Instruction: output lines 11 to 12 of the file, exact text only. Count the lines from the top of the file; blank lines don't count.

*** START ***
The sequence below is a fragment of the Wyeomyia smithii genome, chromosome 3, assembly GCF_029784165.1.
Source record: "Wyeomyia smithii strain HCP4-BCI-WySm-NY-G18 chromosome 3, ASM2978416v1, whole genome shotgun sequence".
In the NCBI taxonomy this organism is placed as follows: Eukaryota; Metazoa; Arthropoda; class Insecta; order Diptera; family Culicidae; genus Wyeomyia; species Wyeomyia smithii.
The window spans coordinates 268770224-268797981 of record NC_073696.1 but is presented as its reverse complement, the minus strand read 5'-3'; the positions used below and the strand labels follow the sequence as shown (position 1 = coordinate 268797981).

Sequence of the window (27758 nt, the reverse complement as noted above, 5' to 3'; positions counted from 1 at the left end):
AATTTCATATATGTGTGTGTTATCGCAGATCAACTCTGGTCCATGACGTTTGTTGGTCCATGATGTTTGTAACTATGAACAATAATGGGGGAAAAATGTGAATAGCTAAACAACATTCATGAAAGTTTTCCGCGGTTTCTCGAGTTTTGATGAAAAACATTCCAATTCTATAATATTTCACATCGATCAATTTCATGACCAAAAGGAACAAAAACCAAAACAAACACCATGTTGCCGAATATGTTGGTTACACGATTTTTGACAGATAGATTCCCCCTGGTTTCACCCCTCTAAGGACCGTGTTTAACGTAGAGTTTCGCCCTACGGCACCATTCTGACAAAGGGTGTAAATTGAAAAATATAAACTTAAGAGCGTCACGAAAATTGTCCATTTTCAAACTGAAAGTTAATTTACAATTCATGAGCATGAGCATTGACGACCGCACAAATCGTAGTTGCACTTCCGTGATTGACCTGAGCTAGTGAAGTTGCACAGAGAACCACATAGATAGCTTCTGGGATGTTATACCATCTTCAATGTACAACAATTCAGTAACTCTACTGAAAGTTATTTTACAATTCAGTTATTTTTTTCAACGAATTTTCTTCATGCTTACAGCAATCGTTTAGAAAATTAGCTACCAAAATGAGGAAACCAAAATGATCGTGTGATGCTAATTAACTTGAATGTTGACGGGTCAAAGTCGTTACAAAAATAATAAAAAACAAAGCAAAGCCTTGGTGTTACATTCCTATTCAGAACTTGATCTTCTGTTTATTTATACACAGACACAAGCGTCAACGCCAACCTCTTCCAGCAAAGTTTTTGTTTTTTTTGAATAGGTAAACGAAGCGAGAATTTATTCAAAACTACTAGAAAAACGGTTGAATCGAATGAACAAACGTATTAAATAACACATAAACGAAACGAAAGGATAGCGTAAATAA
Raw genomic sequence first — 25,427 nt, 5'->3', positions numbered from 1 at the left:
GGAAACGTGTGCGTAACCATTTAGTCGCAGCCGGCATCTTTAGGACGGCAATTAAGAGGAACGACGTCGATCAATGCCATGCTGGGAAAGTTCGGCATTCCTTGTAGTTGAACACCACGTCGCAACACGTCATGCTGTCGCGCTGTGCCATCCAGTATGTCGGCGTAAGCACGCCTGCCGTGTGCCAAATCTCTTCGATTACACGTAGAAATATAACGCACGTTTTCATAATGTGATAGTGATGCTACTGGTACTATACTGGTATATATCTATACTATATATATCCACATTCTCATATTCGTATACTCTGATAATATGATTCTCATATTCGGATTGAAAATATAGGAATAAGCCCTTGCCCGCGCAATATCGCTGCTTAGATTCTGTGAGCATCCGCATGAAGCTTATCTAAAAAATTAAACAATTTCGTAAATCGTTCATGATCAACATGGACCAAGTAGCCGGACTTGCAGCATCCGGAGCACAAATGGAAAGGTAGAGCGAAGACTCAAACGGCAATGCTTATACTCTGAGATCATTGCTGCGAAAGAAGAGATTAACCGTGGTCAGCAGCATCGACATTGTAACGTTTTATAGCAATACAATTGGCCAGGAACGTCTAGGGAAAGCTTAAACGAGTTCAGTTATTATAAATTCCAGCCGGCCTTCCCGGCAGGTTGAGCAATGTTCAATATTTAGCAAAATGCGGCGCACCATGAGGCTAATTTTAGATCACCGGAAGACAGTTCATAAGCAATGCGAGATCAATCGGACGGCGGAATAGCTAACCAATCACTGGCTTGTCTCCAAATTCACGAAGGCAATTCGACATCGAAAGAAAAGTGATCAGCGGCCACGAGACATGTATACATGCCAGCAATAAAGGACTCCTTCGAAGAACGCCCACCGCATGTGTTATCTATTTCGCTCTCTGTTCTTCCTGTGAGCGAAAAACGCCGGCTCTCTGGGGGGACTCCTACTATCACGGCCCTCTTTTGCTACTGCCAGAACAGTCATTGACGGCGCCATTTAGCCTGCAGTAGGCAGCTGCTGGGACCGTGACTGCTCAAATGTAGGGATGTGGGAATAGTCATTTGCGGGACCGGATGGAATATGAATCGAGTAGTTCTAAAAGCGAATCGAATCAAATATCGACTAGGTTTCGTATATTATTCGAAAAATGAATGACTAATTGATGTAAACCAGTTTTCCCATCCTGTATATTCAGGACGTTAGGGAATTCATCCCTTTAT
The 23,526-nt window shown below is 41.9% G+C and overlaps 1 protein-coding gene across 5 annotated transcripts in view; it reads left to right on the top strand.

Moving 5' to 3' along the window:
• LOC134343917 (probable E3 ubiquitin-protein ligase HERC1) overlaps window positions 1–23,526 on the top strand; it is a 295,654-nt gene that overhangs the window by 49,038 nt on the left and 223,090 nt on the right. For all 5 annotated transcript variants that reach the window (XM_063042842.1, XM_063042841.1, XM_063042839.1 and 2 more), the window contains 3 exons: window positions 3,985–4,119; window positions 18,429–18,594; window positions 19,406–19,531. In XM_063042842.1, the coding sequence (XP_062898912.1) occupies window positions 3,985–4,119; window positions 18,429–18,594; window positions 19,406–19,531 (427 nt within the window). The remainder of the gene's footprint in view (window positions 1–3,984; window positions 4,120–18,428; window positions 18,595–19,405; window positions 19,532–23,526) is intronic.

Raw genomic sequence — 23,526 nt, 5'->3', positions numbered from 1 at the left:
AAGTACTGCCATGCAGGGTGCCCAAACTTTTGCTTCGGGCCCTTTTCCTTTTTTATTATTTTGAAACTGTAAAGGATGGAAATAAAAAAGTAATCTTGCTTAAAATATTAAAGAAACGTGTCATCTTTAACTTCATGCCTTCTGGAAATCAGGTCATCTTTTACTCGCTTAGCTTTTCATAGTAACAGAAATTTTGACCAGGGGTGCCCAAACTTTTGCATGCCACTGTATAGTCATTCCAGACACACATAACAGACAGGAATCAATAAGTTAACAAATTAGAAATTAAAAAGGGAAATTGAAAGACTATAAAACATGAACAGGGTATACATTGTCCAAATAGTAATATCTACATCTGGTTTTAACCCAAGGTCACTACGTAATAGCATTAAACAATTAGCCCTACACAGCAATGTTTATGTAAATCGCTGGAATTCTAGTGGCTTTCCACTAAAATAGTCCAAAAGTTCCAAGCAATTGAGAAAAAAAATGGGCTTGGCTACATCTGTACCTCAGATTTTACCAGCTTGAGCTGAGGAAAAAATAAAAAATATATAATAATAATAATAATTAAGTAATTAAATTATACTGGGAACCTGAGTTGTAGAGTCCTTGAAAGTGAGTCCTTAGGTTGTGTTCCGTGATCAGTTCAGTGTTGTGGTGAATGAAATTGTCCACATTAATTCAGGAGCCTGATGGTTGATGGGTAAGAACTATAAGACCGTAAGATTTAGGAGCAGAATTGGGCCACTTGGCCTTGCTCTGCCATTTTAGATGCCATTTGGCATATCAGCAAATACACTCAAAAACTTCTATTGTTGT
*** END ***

• LOC134343917 (probable E3 ubiquitin-protein ligase HERC1) overlaps window positions 1–23,526 on the top strand; it is a 295,654-nt gene that overhangs the window by 49,038 nt on the left and 223,090 nt on the right. For all 5 annotated transcript variants that reach the window (XM_063042842.1, XM_063042841.1, XM_063042839.1 and 2 more), the window contains 3 exons: window positions 3,985–4,119; window positions 18,429–18,594; window positions 19,406–19,531. In XM_063042842.1, the coding sequence (XP_062898912.1) occupies window positions 3,985–4,119; window positions 18,429–18,594; window positions 19,406–19,531 (427 nt within the window). The remainder of the gene's footprint in view (window positions 1–3,984; window positions 4,120–18,428; window positions 18,595–19,405; window positions 19,532–23,526) is intronic.

Raw genomic sequence — 23,526 nt, 5'->3', positions numbered from 1 at the left: